Load text file data into SQL Server table

Last time we have seen how to manipulate text files from SQL Server code using Scripting object.

This time we would look at “Read File As Table” operation from a different angle – using BULK INSERT operation.

There are pros and cons in this approach. Lets look at them.

Advantages:

  • Getting data in table format, with properly associated columns
  • BULK INSERT is quicker operation if you know what you are importing
  • IDENTITY INSERT and other Batch optimizers
  • Transaction support
  • Is easiest way to copy data between servers

Disadvantages:

  • it is supported for variation of CSV formatted files only
  • structure of the file is strict and small error in formatting or a hidden character can cause problems with import
  • only members of the sysadmin and bulkadmin server roles can perform an operation
  • could be messy if not properly managed.

All saying, you should always try and see if it works for you, instead of creating custom import procedures or using DTS functionality.

Let fun begins:

We would be working with the following table:

CREATE TABLE StoreList (
StoreID INT,
StoreName VARCHAR(32),
  City VARCHAR(32),
  State VARCHAR(2),
  Country VARCHAR(32)
)

Sample data we would be using is stored in CSV file called c:\stores.csv

1111,Stone Age Books,Boston,MA,USA
2222,Harley & Davidson,Washington,DC,USA
3333,Infodata Algosystems,Berkeley,CA,USA

When table is created Bulk insert could be performed using the following command:

BULK INSERT dbo.StoreList FROM 'c:\stores.csv' WITH (
   FIELDTERMINATOR = ',',
   ROWTERMINATOR = '\n'
)

Notice that we are using coma as separator, it might not be appropriate in some situations and could be easily addressed for let say TAB-separated values using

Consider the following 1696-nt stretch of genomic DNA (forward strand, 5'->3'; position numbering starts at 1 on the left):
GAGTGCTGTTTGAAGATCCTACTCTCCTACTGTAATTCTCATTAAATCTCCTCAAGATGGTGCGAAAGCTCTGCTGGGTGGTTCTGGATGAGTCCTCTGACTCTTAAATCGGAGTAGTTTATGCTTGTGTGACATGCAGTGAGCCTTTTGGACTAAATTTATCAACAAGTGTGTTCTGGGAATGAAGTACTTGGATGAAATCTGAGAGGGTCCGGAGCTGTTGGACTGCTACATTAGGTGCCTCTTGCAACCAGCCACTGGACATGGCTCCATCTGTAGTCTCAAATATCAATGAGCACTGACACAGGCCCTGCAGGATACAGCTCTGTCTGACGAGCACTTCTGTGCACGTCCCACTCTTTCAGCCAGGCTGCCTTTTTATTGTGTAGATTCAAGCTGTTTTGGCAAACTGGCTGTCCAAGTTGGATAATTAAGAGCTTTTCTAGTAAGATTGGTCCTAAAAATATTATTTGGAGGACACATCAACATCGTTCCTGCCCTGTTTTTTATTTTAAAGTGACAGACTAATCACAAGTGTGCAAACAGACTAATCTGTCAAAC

BULK INSERT dbo.StoreList FROM 'c:\stores.csv'
WITH (
   ROWTERMINATOR = '\n'
)

As you can see that FIELDTERMINATOR has been removed. This is a case because ‘\t’ value otherwise used here is a default for the parameter. You can adjust Field and Row terminators to better suite format present in the file in each case.

Another thing to remember that some of the files, especially results from Excel export might include header rows which might make your import fail with conversion error

Bulk insert data conversion error (type mismatch) for…

To address the issue simply exclude header related rows from import

BULK INSERT dbo.StoreList FROM 'c:\stores.csv'
WITH (
    FIRSTROW = 2,
    ROWTERMINATOR = '\n'
)

There are other settings which might affect bulk import:

  • Turning Insert Triggers On while performing import
  • Keep NULL values – situation when there is nothing specified between delimiters
  • specifying LASTROW of the file to import
  • how many error to ignore when found in the file before invalidating a whole import

Please refer to SQL Server Book Online for details about such settings.

This entry was posted in Fun stuff with SQL Server and tagged , , . Bookmark the permalink.

Leave a Reply